Getting cows bred just half the battle
April 16, 2015
Although calving season management is the primary concern for most spring-calving herds, that is only half the battle, explained Warren Rusche, SDSU Extension Cow/Calf Field Specialist.
"The cows still need to get re-bred (and early) if the ranch is going to be a sustainable business long-term," Rusche said.
Nutrition after calving, Rusche said, plays a major role in affecting the success or failure of that process.
He explained that to maintain a 365-day calving interval, re-breeding has to occur within 82 days after calving. A cow needs to recover from calving and start cycling again during that time period, while at the same time providing enough milk for her growing calf.
"All of those demands impose a significantly higher nutrient requirement on cows after calving," Rusche said. "A major obstacle to insure that she will re-breed early is the cow's biological priority for nutrients."
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Maintenance needs top the list of nutrient priorities Rusche explained, next, in the case of 2- and 3-year old cows, would be their requirements for growth. Providing milk for her calf is the third priority, and finally, if her nutrient intake is high enough, Rusche said she will increase body reserves, resume cycling and re-breed. "All four priorities need to be satisfied or there will be no calf to sell next year," he said.
Depending on her potential for milk production, a cow could require as much as 40 to 50 percent more energy and protein compared to the two months ahead of calving.
Her needs for nutrients, such as Vitamin A, calcium and phosphorus, are much greater as well. To meet these needs, Rusche said cows will need either better quality forage, additional supplementation or a combination of the two.
"A big part of the reason why the standard recommendation has been to have cows in a body condition score of a 5 is that it is very difficult to add condition to cows after calving," he said. "Supplying more nutrients will increase milk production up to her maximum genetic potential before she adds body condition."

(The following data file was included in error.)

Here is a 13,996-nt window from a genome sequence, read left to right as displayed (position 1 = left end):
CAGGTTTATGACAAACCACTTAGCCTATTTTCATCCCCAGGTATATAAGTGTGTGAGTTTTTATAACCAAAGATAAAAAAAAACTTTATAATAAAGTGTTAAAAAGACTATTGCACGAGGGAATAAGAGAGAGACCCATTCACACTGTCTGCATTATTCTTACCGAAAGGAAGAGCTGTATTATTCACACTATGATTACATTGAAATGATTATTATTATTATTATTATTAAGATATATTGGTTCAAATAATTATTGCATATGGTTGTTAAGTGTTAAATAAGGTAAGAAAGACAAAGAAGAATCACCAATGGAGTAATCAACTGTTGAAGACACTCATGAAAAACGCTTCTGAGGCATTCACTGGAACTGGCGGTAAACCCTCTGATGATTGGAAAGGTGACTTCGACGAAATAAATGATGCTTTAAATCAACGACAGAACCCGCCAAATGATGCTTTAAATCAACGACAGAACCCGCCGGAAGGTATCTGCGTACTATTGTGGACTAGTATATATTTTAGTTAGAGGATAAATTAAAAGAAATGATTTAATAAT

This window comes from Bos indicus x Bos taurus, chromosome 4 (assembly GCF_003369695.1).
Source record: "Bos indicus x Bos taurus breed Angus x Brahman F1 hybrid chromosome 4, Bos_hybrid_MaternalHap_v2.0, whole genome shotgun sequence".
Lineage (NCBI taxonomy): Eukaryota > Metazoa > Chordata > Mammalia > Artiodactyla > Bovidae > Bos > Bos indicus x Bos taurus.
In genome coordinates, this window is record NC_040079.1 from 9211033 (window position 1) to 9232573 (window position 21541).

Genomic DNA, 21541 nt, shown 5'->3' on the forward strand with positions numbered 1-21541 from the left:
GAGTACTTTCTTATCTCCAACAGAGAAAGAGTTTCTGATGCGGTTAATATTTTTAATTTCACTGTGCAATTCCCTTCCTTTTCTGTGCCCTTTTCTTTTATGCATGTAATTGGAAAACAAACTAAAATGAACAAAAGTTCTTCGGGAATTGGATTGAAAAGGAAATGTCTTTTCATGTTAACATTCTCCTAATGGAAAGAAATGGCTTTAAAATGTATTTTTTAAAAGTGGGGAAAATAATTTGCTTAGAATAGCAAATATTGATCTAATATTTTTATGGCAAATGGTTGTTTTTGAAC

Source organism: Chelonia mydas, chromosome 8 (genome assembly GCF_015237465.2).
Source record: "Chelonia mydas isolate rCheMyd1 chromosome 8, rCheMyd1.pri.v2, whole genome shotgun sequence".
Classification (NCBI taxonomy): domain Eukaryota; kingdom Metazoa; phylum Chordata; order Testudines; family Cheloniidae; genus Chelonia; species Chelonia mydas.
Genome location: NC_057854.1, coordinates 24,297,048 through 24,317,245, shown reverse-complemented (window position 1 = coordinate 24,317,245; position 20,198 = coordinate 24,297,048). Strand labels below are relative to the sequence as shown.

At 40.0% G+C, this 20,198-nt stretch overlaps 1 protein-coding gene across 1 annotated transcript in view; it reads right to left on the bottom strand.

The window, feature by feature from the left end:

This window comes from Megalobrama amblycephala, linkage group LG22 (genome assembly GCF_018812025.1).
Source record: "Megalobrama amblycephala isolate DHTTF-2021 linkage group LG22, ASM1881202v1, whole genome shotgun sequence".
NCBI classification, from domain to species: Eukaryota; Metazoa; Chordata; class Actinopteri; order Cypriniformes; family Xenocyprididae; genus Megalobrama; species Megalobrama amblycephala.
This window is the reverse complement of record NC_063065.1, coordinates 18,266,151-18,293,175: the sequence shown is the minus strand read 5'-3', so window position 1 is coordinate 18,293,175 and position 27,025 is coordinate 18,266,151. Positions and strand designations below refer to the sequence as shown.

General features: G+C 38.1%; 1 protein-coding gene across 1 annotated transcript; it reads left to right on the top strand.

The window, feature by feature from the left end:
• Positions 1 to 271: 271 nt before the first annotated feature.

It is important to recognize that in many herds the genetic potential for milk production is much higher now due to selection pressure for more milk; the cost of that increased production, Rusche said, is higher nutritional requirements.
So how do ranchers meet the needs of cows in the most cost-effective manner? The answer, Rusche said depends somewhat on when calving season begins. "If the start of calving season is timed so that peak grass production coincides with when cows are in early lactation, then forage resources might very well be sufficient to meet her needs without relying on a great deal of harvested feedstuffs," he said. "Feed cost savings is one of the greatest advantages for adjusting the start of calving to match grass production in a given environment."
If a ranch's system involves calving earlier in the year, then, Rusche said the nutritional plan needs to take into account the cow's increased nutritional requirements during early lactation. "Ideally the feedstuffs have been tested so that the highest quality forages are saved for after calving and then the proper supplements provided if needed," he said.
Some possible early lactation diets are shown in Table 1.
Keep in mind that nutrient composition of feedstuffs can vary tremendously. Producers need to have their own feeds tested and those values used in formulating diets for the most accurate results.
To learn more, visit iGrow.org.